Thursday, April 13, 2017

Technology will make ALL parts of life better!

A colleague, who chidingly tries to convince me that technology tools make most teaching and learning better, sent me an article, All Writing Can Be Better Through Technology.

I couldn't even finish the article.  Couldn't get past this: can provide feedback throughout the learning process. In both Google Docs and Office 365, teachers can leave real-time comments on students’ work while they’re writing.

I'll state the obvious first.  The feedback doesn't make all writing better.  It might (MIGHT) make the feedback process easier for the teacher, but by sleight of hand, the author has played upon the unspoken assumption of technophiles that when something is done through technological means it gets done more smoothly, more efficiently (in the procedure) and therefore more effectively (in the outcome).

That, of course, is a debatable assumption, but please recognize it as the assumption it is.

Second, just how is leaving comments something done in real time?  What does real time mean here?   That the student and teacher are on the technology at the same time, so the student can get instant feedback at the very time that they're working?    If it's something less than that, what the teacher has done is a leave a comment at one point in time, that the student will see at another point in time, and then you don't have anything that could seriously be called real time.  And if real time does mean simultaneous, then the teacher can really only serve each student one at a time, sequentially.  Just like a teacher would do in live (real time!) interactions.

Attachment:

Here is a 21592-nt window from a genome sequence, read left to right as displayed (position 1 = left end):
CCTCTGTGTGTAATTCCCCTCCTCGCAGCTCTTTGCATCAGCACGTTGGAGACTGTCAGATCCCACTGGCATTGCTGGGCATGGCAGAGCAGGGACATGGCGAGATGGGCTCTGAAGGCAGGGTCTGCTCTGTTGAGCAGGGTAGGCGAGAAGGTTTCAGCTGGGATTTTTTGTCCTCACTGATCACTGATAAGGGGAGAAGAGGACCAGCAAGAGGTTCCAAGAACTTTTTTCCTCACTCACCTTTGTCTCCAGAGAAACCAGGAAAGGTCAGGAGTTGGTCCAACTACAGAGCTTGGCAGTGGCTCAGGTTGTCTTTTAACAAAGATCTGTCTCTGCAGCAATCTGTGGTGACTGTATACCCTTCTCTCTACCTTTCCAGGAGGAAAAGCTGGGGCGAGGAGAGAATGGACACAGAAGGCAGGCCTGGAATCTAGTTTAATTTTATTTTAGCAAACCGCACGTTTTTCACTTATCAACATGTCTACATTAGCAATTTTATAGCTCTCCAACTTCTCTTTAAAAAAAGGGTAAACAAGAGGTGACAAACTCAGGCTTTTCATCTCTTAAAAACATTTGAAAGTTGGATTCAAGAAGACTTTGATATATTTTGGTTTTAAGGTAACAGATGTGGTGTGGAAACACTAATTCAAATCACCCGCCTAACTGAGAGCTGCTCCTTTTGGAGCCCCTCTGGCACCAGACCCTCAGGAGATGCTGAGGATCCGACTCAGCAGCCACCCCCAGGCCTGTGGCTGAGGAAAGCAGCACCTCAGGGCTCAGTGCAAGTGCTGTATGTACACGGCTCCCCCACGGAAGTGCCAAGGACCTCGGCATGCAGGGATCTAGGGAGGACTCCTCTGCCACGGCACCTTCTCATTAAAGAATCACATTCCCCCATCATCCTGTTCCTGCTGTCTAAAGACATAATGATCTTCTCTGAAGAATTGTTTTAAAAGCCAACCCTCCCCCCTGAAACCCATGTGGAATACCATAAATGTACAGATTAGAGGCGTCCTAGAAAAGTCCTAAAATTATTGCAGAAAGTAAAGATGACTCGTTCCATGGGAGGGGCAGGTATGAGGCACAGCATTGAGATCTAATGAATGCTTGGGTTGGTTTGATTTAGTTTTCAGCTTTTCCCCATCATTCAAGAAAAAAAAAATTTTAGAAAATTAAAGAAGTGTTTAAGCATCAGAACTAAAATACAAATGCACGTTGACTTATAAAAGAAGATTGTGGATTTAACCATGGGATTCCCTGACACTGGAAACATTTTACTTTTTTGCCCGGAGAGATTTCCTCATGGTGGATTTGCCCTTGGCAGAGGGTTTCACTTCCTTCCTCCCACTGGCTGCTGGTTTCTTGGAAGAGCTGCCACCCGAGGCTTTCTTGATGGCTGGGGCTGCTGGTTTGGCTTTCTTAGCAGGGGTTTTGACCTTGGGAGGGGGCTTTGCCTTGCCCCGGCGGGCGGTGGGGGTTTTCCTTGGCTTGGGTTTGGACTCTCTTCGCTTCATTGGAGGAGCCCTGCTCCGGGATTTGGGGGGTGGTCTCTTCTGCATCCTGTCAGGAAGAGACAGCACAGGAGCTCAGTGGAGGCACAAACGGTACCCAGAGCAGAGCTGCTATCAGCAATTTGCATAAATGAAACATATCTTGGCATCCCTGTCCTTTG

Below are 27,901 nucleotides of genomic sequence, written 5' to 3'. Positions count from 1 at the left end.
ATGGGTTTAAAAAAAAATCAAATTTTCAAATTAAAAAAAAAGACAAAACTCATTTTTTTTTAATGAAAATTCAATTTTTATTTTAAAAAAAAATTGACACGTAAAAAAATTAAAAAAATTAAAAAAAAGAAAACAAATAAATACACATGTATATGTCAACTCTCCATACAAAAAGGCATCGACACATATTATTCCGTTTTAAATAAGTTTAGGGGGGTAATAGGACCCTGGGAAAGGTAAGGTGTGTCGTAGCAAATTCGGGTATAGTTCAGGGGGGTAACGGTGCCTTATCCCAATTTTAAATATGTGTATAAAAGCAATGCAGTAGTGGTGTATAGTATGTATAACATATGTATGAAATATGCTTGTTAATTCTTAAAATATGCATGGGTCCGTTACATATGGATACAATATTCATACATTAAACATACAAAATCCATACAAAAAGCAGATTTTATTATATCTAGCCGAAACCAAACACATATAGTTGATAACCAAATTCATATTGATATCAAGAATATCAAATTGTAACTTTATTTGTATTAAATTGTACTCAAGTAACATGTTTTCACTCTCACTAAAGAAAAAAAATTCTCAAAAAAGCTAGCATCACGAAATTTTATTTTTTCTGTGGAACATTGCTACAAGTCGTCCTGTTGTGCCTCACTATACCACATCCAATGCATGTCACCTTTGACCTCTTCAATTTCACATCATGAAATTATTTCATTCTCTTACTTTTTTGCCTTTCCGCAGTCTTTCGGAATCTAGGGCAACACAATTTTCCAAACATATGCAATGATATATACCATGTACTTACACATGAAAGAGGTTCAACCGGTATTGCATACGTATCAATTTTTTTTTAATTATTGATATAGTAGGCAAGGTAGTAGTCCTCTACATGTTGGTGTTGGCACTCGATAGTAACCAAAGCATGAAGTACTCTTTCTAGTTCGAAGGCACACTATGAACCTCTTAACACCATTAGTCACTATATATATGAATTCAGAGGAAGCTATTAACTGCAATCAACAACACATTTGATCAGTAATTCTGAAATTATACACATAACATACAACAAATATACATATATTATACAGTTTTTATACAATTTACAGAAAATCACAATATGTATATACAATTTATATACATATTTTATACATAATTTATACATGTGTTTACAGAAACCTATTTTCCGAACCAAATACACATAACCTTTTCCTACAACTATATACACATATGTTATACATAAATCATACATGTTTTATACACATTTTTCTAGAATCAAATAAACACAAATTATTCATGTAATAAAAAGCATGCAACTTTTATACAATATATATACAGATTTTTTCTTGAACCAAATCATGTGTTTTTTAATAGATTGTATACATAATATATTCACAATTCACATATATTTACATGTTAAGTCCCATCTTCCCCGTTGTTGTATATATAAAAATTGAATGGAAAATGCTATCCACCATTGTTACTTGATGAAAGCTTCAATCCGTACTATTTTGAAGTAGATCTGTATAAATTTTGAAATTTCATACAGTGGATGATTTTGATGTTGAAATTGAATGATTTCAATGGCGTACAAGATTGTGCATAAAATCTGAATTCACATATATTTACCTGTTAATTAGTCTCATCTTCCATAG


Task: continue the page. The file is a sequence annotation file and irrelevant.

And, of course, a teacher can give real time feedback throughout the learning process without any technology--well, two chairs and a desk, perhaps.

So in the end, it might be logistically easier (a bit) to give feedback by way of a computer, but writing gets better through technology?  Shouldn't the title be Teacher Feedback Can Be Slightly Easier Through Technology?   But that's just not as stylish an idea, is it?

Thursday, April 6, 2017

Writing Camp, 2018

Writing Camp
Early August 2018
I'll do it, if there's enough interest.  Let me know.

At Writing Camp, young writers will
  • practice a variety of writing skills
  • build self-confidence as writers
  • sharpen analytical skills
  • develop writing skills for self-expression
  • create essays, stories, poems and plays

At camp, we will work on a variety of writing forms and structures, among several purposes for different audiences.

My goal is to work some each day on non-fiction essays (expository and persuasive), narrative stories, and a little bit of poetry and drama.  We'll read (and work on summarizing, conclusion-drawing, inference-making, etc.) some, too, since reading is an essential input into writing.  In the process of our writing, we'll work on the component pieces of a written work (thesis statements, key ideas, evidence for non-fiction work; narrative arc for stories, poetic elements for poetry), and exercise our skills at developing and following structures for organizing.

Most of all, I want each camper to get both a little better and a little more comfortable with writing, so that s/he will want to do more of it, and thereby continue to get better and more comfortable through the on-going practice of the craft.

Probably the second week of August, 2018
9 AM-1 PM
Faith Presbyterian Church, Tacoma

The camp is intended for students entering 6th, 7th, 8th or 9th grades, but I can discuss the possibilities of slightly younger and older students participating.

My background--I've taught middle school
English for 11 years and college political
science for 19 years.  I've authored
numerous books and essays (links for some of which you can find to the right).